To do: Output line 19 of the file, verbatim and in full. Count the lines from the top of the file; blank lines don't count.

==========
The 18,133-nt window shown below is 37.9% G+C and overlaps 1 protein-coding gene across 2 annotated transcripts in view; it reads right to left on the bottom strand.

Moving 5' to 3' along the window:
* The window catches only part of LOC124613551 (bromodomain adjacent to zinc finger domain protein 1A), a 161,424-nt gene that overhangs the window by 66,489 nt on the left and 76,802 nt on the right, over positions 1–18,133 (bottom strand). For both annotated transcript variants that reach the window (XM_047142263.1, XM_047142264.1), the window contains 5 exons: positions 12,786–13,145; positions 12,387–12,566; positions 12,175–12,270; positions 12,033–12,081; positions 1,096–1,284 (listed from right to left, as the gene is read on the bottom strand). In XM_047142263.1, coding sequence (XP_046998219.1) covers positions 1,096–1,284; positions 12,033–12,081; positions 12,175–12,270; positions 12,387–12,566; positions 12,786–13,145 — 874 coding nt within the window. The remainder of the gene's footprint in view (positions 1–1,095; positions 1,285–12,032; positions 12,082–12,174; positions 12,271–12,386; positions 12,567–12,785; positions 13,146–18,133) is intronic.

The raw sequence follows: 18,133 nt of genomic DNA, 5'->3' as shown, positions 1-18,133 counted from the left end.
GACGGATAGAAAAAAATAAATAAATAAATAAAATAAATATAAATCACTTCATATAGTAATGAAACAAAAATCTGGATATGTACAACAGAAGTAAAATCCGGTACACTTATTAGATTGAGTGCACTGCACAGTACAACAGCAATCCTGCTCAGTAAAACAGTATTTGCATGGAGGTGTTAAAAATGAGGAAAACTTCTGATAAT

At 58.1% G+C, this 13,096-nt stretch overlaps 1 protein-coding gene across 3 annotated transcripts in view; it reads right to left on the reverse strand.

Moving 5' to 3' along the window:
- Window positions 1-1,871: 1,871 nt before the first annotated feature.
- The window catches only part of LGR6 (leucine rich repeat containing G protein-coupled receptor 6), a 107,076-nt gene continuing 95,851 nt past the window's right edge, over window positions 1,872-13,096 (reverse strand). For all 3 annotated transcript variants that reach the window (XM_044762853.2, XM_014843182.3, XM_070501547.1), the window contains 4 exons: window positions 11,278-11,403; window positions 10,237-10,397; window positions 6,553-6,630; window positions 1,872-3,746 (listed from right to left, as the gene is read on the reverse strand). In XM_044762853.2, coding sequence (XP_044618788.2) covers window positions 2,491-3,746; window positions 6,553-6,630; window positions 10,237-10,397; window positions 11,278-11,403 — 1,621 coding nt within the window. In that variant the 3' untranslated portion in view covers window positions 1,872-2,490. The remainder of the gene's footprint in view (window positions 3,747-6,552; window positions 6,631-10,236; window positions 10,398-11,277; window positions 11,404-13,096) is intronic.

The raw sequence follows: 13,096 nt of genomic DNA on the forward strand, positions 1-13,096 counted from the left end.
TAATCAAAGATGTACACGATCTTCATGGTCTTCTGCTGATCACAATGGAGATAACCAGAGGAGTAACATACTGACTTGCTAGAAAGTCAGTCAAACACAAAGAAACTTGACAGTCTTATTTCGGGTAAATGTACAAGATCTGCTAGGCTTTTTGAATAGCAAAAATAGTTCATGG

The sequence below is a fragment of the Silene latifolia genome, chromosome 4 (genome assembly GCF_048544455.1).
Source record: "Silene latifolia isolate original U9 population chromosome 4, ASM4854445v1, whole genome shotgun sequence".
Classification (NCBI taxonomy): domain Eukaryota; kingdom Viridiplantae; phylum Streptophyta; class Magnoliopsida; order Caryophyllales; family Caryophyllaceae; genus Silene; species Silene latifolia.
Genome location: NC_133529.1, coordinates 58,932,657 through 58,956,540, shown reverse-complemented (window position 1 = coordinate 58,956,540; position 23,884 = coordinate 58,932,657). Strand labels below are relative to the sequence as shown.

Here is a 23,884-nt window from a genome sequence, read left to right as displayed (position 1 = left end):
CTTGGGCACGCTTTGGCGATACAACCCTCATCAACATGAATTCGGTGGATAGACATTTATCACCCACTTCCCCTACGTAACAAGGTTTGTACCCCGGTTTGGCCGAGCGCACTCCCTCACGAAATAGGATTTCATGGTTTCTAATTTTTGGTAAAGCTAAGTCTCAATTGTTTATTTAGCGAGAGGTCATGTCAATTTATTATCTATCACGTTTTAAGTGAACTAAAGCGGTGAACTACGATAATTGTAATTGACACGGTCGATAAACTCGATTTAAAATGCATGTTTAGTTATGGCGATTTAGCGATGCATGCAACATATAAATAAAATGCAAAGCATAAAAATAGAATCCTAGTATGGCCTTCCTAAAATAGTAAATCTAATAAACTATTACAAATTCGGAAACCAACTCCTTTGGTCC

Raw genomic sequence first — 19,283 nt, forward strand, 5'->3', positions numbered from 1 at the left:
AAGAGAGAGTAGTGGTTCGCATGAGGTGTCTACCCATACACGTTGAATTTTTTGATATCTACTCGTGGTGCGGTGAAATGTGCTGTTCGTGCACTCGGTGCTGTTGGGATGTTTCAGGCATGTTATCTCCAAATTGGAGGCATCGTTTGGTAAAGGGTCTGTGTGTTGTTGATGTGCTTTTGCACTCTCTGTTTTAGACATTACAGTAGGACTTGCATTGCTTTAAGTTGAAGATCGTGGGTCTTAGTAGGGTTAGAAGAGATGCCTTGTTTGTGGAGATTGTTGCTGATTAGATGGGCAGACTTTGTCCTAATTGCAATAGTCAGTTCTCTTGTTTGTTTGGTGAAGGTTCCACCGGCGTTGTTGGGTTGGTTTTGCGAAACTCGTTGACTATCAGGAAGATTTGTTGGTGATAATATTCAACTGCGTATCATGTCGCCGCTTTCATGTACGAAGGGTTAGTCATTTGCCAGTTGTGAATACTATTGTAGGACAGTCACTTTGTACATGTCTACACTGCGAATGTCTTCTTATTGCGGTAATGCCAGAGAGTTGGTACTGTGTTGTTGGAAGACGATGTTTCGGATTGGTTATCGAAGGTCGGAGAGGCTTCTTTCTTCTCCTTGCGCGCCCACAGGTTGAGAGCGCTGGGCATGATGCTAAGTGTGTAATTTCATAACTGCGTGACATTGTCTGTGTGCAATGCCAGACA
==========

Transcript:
AAGAGAGAGTAGTGGTTCGCATGAGGTGTCTACCCATACACGTTGAATTTTTTGATATCTACTCGTGGTGCGGTGAAATGTGCTGTTCGTGCACTCGGTGCTGTTGGGATGTTTCAGGCATGTTATCTCCAAATTGGAGGCATCGTTTGGTAAAGGGTCTGTGTGTTGTTGATGTGCTTTTGCACTCTCTGTTTTAGACATTACAGTAGGACTTGCATTGCTTTAAGTTGAAGATCGTGGGTCTTAGTAGGGTTAGAAGAGATGCCTTGTTTGTGGAGATTGTTGCTGATTAGATGGGCAGACTTTGTCCTAATTGCAATAGTCAGTTCTCTTGTTTGTTTGGTGAAGGTTCCACCGGCGTTGTTGGGTTGGTTTTGCGAAACTCGTTGACTATCAGGAAGATTTGTTGGTGATAATATTCAACTGCGTATCATGTCGCCGCTTTCATGTACGAAGGGTTAGTCATTTGCCAGTTGTGAATACTATTGTAGGACAGTCACTTTGTACATGTCTACACTGCGAATGTCTTCTTATTGCGGTAATGCCAGAGAGTTGGTACTGTGTTGTTGGAAGACGATGTTTCGGATTGGTTATCGAAGGTCGGAGAGGCTTCTTTCTTCTCCTTGCGCGCCCACAGGTTGAGAGCGCTGGGCATGATGCTAAGTGTGTAATTTCATAACTGCGTGACATTGTCTGTGTGCAATGCCAGACA